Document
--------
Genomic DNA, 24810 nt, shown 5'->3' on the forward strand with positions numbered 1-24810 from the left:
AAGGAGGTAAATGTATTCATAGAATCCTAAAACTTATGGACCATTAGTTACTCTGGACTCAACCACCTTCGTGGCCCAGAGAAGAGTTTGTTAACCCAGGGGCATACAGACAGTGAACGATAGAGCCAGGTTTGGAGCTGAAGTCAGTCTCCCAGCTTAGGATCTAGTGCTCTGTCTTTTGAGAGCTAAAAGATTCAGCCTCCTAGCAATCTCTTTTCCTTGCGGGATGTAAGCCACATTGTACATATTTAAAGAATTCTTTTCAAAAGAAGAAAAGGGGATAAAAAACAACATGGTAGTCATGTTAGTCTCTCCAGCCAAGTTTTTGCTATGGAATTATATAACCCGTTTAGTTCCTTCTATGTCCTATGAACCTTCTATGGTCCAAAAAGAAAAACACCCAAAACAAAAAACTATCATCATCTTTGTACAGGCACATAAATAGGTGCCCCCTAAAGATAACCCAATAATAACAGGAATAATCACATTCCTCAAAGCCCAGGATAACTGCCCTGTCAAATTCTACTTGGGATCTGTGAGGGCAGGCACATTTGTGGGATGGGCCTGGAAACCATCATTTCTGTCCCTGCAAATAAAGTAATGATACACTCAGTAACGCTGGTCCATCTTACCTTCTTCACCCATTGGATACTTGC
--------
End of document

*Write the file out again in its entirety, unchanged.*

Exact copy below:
Genomic DNA, 24810 nt, shown 5'->3' on the forward strand with positions numbered 1-24810 from the left:
AAGGAGGTAAATGTATTCATAGAATCCTAAAACTTATGGACCATTAGTTACTCTGGACTCAACCACCTTCGTGGCCCAGAGAAGAGTTTGTTAACCCAGGGGCATACAGACAGTGAACGATAGAGCCAGGTTTGGAGCTGAAGTCAGTCTCCCAGCTTAGGATCTAGTGCTCTGTCTTTTGAGAGCTAAAAGATTCAGCCTCCTAGCAATCTCTTTTCCTTGCGGGATGTAAGCCACATTGTACATATTTAAAGAATTCTTTTCAAAAGAAGAAAAGGGGATAAAAAACAACATGGTAGTCATGTTAGTCTCTCCAGCCAAGTTTTTGCTATGGAATTATATAACCCGTTTAGTTCCTTCTATGTCCTATGAACCTTCTATGGTCCAAAAAGAAAAACACCCAAAACAAAAAACTATCATCATCTTTGTACAGGCACATAAATAGGTGCCCCCTAAAGATAACCCAATAATAACAGGAATAATCACATTCCTCAAAGCCCAGGATAACTGCCCTGTCAAATTCTACTTGGGATCTGTGAGGGCAGGCACATTTGTGGGATGGGCCTGGAAACCATCATTTCTGTCCCTGCAAATAAAGTAATGATACACTCAGTAACGCTGGTCCATCTTACCTTCTTCACCCATTGGATACTTGC